If you use an iPhone or iPad, be aware that an iTunes scam resurfaces from time-to-time and is again making the rounds
People may receive an email that claims to be from the iTunes store. I got it a couple of days ago. The email points out that an individual’s iTunes account has been used to make possibly fraudulent purchases, and it may even include an invoice to show the person what purchases have been made.
Naturally the scammer invites people to simply click on a link to fix things and solve the problem, but the link leads to a site that looks like iTunes (sort-of) but is fake. The person is then asked for account info, etc.
Don’t be fooled!
Here’s what Apple has on its website about this kind of Phishing
Phishing refers to an email that attempts to fraudulently acquire personal information from you, such as your Apple ID, password and/or credit card information. On the surface, the email may appear to be from a legitimate company or individual, but it’s not.
As a general rule, never send credit card information, account passwords, or extensive personal information in an email unless you verify that the recipient is who they claim to be. Many companies have policies that state they will never solicit such information from customers by email.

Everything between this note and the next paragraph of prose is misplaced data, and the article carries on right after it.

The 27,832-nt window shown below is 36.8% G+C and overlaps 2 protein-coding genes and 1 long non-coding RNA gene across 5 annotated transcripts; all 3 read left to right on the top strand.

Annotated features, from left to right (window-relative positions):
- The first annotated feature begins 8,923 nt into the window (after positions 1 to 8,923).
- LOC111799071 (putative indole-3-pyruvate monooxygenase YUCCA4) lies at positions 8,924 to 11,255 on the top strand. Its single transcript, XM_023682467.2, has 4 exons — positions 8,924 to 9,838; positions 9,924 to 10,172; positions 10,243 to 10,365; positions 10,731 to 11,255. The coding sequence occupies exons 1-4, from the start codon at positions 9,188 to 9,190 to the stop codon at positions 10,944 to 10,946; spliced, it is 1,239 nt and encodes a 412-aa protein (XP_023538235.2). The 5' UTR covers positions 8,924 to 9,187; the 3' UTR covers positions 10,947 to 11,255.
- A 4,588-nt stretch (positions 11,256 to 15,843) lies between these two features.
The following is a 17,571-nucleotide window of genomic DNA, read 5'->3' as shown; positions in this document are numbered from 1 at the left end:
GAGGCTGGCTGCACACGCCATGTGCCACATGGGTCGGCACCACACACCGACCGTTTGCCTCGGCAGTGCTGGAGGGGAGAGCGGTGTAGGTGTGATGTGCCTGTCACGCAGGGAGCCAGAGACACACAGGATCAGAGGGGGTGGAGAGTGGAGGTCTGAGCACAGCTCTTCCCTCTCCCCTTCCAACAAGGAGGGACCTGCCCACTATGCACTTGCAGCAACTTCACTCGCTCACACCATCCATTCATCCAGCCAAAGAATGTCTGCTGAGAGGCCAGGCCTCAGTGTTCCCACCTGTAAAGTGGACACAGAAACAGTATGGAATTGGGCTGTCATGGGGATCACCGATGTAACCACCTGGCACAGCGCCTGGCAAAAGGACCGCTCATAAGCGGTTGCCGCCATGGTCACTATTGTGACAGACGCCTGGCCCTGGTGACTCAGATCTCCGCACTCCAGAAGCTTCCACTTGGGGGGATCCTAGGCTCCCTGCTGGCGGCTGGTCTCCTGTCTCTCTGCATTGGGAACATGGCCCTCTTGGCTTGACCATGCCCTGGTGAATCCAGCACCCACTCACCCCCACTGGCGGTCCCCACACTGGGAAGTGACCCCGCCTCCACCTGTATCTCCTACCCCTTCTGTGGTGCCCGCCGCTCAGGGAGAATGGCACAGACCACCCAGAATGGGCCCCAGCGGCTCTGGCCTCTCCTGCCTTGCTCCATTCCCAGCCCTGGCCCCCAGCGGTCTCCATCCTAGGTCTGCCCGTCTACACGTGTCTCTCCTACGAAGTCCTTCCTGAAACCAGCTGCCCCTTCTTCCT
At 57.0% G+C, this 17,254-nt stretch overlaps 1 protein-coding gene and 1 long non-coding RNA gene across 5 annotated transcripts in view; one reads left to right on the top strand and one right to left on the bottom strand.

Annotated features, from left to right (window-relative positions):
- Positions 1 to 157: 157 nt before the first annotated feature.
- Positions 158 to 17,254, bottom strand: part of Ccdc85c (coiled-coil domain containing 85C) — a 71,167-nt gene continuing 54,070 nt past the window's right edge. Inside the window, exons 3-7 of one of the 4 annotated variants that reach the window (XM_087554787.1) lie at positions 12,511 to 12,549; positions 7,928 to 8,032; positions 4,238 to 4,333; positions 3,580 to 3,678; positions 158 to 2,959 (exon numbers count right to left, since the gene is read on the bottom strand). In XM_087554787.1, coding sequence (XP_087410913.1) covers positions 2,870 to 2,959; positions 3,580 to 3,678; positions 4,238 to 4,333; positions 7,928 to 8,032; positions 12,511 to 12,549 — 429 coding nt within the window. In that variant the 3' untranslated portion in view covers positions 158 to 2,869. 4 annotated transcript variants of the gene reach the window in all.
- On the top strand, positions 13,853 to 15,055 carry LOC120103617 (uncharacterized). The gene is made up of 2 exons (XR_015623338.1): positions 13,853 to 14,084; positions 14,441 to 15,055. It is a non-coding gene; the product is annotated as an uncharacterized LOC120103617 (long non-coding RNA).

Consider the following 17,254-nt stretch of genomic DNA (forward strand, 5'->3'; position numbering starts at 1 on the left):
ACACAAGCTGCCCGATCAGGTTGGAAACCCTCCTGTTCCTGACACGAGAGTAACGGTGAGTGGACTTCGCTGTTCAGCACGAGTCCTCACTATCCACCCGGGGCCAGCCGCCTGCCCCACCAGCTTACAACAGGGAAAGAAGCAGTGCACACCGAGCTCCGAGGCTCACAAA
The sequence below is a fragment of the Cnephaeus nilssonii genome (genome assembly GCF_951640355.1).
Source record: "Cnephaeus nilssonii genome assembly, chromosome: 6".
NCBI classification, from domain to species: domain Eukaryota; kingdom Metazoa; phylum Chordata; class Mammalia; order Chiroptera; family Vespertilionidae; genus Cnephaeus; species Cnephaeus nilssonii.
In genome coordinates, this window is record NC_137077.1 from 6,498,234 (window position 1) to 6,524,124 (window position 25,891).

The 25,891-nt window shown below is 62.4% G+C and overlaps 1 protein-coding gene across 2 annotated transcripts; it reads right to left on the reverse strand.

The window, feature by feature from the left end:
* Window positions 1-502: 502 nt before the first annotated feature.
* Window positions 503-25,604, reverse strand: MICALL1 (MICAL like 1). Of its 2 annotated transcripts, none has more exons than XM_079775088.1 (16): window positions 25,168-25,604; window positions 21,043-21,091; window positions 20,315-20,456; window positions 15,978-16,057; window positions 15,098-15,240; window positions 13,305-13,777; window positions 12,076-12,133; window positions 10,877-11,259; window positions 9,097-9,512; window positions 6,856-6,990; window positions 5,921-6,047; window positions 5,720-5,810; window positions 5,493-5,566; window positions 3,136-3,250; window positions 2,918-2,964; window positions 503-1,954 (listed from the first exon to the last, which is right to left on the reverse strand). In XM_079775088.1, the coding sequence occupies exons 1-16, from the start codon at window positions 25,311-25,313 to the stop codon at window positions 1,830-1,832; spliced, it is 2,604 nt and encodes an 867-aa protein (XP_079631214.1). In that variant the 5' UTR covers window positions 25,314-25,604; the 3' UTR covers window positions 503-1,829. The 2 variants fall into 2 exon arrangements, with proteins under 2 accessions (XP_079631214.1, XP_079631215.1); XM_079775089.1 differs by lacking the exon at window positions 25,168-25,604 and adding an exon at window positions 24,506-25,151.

If you receive what you believe to be a phishing email purporting to be from Apple, please send it to firstname.lastname@example.org, a monitored email inbox, which does not generate individual email replies.The iTunes Store will never ask you to provide personal information or sensitive account information (such as passwords or credit card numbers) via email.
The iTunes Store will never ask you to provide personal information or sensitive account information (such as passwords or credit card numbers) via email.